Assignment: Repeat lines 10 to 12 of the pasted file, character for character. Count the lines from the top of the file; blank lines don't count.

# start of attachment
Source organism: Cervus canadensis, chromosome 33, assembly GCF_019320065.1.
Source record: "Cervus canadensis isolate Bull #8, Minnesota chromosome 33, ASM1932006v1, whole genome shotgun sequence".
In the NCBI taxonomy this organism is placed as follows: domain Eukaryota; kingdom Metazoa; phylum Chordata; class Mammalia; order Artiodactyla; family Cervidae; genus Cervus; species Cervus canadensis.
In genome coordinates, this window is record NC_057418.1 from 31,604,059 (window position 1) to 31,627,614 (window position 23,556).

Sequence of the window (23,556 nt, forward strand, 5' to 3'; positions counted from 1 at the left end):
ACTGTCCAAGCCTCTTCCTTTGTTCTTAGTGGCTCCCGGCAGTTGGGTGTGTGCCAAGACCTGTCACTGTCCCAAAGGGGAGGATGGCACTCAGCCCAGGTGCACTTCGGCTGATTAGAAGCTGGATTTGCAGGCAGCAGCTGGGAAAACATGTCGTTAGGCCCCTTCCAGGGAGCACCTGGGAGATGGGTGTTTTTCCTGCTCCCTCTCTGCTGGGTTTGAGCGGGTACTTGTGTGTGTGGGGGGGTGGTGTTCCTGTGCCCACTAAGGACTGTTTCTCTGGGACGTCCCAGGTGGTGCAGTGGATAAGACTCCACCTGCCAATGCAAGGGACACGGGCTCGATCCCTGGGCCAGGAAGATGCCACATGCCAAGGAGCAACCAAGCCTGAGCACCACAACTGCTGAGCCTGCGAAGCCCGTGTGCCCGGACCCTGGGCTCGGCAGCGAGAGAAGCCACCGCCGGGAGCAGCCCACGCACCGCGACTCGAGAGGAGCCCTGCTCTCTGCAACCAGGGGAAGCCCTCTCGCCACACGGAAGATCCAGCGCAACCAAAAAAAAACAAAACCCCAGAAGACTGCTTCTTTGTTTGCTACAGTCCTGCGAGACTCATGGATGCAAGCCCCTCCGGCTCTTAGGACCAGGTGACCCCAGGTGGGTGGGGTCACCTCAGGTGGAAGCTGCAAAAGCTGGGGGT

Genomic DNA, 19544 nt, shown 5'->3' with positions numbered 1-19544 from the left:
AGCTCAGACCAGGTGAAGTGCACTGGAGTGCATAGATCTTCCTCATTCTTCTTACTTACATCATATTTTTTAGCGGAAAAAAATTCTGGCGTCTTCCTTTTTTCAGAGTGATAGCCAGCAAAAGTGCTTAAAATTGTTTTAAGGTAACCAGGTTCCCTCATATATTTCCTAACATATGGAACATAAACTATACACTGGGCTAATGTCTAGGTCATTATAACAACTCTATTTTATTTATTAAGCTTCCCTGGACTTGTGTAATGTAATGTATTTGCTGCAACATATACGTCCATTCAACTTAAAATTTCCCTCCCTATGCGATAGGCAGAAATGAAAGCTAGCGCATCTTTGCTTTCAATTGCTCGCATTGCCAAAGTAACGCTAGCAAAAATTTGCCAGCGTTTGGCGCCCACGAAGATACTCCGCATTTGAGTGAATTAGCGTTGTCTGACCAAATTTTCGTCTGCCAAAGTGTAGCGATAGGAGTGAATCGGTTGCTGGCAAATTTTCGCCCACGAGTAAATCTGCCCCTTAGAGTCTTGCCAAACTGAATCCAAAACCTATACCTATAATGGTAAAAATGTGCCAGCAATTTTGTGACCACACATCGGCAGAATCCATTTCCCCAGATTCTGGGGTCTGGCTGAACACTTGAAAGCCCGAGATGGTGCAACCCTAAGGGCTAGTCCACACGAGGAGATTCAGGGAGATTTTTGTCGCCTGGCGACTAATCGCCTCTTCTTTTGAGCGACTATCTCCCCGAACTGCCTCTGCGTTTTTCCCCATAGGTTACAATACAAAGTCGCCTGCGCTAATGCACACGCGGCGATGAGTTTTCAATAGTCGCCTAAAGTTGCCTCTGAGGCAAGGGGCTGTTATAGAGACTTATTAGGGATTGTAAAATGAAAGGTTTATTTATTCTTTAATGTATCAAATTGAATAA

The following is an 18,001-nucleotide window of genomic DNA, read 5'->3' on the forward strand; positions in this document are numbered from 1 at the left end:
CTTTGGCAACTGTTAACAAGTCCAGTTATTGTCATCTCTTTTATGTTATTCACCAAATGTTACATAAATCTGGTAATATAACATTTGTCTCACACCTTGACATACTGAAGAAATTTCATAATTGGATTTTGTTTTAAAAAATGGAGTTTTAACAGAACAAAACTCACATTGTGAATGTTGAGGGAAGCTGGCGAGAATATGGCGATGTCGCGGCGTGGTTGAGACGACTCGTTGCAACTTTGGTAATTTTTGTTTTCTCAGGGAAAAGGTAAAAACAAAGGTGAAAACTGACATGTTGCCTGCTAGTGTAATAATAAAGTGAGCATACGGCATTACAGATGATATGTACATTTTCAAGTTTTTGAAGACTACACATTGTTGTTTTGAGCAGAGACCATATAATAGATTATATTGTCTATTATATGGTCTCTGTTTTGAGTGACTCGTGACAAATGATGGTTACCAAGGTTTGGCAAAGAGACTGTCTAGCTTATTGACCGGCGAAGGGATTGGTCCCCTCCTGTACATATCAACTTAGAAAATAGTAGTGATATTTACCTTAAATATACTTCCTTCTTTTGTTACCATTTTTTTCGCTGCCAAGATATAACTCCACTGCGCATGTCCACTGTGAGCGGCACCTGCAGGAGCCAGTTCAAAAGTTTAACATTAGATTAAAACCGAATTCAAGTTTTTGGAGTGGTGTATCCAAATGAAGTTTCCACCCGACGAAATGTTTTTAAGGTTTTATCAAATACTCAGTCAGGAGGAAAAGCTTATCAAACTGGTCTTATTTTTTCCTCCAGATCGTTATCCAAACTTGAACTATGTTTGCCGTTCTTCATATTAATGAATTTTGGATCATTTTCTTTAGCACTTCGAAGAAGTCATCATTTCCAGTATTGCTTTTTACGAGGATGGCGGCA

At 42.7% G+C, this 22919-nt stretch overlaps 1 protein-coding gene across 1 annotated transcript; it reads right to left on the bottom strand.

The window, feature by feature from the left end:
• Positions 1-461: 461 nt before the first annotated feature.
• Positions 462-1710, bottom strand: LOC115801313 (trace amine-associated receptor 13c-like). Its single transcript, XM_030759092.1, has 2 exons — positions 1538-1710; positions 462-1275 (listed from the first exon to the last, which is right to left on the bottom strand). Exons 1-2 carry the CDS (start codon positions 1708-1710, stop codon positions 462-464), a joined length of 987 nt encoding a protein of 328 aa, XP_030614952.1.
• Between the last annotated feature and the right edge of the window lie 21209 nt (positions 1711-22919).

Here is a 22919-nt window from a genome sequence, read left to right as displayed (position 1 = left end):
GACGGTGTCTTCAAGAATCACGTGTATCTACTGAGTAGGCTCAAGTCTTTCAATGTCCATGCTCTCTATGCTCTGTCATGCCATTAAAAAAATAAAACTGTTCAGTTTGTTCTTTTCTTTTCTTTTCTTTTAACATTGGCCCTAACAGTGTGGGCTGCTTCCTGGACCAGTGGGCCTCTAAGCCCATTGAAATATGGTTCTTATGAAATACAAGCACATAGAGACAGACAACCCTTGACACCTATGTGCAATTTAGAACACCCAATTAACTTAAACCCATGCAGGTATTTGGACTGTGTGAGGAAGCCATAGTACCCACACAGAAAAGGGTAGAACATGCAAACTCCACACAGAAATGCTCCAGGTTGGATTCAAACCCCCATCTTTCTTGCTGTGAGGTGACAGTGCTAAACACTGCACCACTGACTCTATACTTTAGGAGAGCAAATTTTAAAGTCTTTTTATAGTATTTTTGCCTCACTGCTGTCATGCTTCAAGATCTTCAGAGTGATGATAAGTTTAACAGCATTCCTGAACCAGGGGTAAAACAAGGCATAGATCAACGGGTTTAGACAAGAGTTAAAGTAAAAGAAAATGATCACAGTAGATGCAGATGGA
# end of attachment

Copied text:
CTTTGGCAACTGTTAACAAGTCCAGTTATTGTCATCTCTTTTATGTTATTCACCAAATGTTACATAAATCTGGTAATATAACATTTGTCTCACACCTTGACATACTGAAGAAATTTCATAATTGGATTTTGTTTTAAAAAATGGAGTTTTAACAGAACAAAACTCACATTGTGAATGTTGAGGGAAGCTGGCGAGAATATGGCGATGTCGCGGCGTGGTTGAGACGACTCGTTGCAACTTTGGTAATTTTTGTTTTCTCAGGGAAAAGGTAAAAACAAAGGTGAAAACTGACATGTTGCCTGCTAGTGTAATAATAAAGTGAGCATACGGCATTACAGATGATATGTACATTTTCAAGTTTTTGAAGACTACACATTGTTGTTTTGAGCAGAGACCATATAATAGATTATATTGTCTATTATATGGTCTCTGTTTTGAGTGACTCGTGACAAATGATGGTTACCAAGGTTTGGCAAAGAGACTGTCTAGCTTATTGACCGGCGAAGGGATTGGTCCCCTCCTGTACATATCAACTTAGAAAATAGTAGTGATATTTACCTTAAATATACTTCCTTCTTTTGTTACCATTTTTTTCGCTGCCAAGATATAACTCCACTGCGCATGTCCACTGTGAGCGGCACCTGCAGGAGCCAGTTCAAAAGTTTAACATTAGATTAAAACCGAATTCAAGTTTTTGGAGTGGTGTATCCAAATGAAGTTTCCACCCGACGAAATGTTTTTAAGGTTTTATCAAATACTCAGTCAGGAGGAAAAGCTTATCAAACTGGTCTTATTTTTTCCTCCAGATCGTTATCCAAACTTGAACTATGTTTGCCGTTCTTCATATTAATGAATTTTGGATCATTTTCTTTAGCACTTCGAAGAAGTCATCATTTCCAGTATTGCTTTTTACGAGGATGGCGGCA

At 42.7% G+C, this 22919-nt stretch overlaps 1 protein-coding gene across 1 annotated transcript; it reads right to left on the bottom strand.

The window, feature by feature from the left end: